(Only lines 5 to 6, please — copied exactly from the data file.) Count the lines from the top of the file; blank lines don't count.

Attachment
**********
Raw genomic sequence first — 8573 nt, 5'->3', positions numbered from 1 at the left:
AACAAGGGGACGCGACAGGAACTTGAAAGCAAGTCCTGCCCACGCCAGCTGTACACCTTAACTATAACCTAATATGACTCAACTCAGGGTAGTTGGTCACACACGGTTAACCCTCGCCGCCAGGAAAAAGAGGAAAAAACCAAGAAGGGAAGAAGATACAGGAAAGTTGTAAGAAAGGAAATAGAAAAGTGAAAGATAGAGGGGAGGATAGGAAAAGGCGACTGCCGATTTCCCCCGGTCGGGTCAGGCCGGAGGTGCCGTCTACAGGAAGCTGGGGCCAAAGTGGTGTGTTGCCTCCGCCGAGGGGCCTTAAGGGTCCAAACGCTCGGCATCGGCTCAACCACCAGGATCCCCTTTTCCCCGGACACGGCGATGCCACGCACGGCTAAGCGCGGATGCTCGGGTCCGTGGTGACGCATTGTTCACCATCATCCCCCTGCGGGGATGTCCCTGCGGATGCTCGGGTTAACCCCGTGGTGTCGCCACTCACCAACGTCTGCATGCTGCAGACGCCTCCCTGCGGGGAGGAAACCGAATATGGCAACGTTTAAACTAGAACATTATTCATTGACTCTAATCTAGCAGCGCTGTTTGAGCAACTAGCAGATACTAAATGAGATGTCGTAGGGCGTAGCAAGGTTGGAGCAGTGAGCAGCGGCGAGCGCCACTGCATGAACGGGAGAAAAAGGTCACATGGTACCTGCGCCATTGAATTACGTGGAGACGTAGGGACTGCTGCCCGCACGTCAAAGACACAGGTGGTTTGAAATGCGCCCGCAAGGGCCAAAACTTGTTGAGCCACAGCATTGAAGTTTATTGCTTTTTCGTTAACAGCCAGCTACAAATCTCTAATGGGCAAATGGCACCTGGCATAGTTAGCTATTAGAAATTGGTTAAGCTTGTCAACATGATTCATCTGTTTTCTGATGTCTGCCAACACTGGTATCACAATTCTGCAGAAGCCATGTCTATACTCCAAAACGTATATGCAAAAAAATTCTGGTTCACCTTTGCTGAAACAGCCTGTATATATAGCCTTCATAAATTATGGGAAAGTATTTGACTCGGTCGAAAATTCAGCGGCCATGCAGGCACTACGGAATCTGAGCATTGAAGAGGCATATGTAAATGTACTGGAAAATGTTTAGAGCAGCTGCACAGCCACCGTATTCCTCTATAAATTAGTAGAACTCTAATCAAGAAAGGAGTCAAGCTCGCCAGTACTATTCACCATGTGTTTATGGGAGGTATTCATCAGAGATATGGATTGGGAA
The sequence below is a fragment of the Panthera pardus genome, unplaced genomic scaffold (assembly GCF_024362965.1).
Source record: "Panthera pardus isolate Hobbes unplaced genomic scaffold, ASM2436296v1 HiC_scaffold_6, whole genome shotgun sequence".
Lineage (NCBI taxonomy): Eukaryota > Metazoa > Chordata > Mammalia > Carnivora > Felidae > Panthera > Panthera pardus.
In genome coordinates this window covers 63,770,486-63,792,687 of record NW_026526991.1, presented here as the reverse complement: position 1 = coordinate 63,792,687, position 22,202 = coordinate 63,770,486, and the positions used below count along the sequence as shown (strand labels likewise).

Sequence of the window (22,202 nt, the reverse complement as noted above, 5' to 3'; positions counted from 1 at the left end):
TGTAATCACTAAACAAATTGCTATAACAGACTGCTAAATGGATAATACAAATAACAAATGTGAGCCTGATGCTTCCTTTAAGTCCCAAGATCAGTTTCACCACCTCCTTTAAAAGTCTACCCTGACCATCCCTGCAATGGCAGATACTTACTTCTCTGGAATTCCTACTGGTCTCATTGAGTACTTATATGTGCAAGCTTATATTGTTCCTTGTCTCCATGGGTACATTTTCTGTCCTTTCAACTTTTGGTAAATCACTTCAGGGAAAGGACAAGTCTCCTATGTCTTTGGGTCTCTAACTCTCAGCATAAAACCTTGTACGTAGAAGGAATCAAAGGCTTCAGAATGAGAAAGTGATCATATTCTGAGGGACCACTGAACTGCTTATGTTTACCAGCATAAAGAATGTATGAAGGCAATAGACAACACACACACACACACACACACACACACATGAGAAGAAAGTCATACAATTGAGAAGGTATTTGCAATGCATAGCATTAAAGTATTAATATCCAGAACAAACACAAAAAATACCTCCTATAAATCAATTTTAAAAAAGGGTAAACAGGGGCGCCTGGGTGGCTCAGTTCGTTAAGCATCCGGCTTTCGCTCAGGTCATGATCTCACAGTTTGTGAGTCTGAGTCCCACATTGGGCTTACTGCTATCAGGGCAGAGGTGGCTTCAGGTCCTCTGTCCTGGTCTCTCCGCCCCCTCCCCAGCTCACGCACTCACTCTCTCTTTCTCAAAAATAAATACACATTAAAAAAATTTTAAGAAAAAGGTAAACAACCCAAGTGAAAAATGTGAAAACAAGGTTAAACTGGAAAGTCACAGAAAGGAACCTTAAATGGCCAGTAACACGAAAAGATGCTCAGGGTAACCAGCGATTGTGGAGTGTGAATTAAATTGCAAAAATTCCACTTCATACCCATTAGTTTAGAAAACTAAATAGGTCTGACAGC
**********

Lineage (NCBI taxonomy): Eukaryota > Metazoa > Chordata > Mammalia > Carnivora > Felidae > Panthera > Panthera pardus.
In genome coordinates this window covers 63,770,486-63,792,687 of record NW_026526991.1, presented here as the reverse complement: position 1 = coordinate 63,792,687, position 22,202 = coordinate 63,770,486, and the positions used below count along the sequence as shown (strand labels likewise).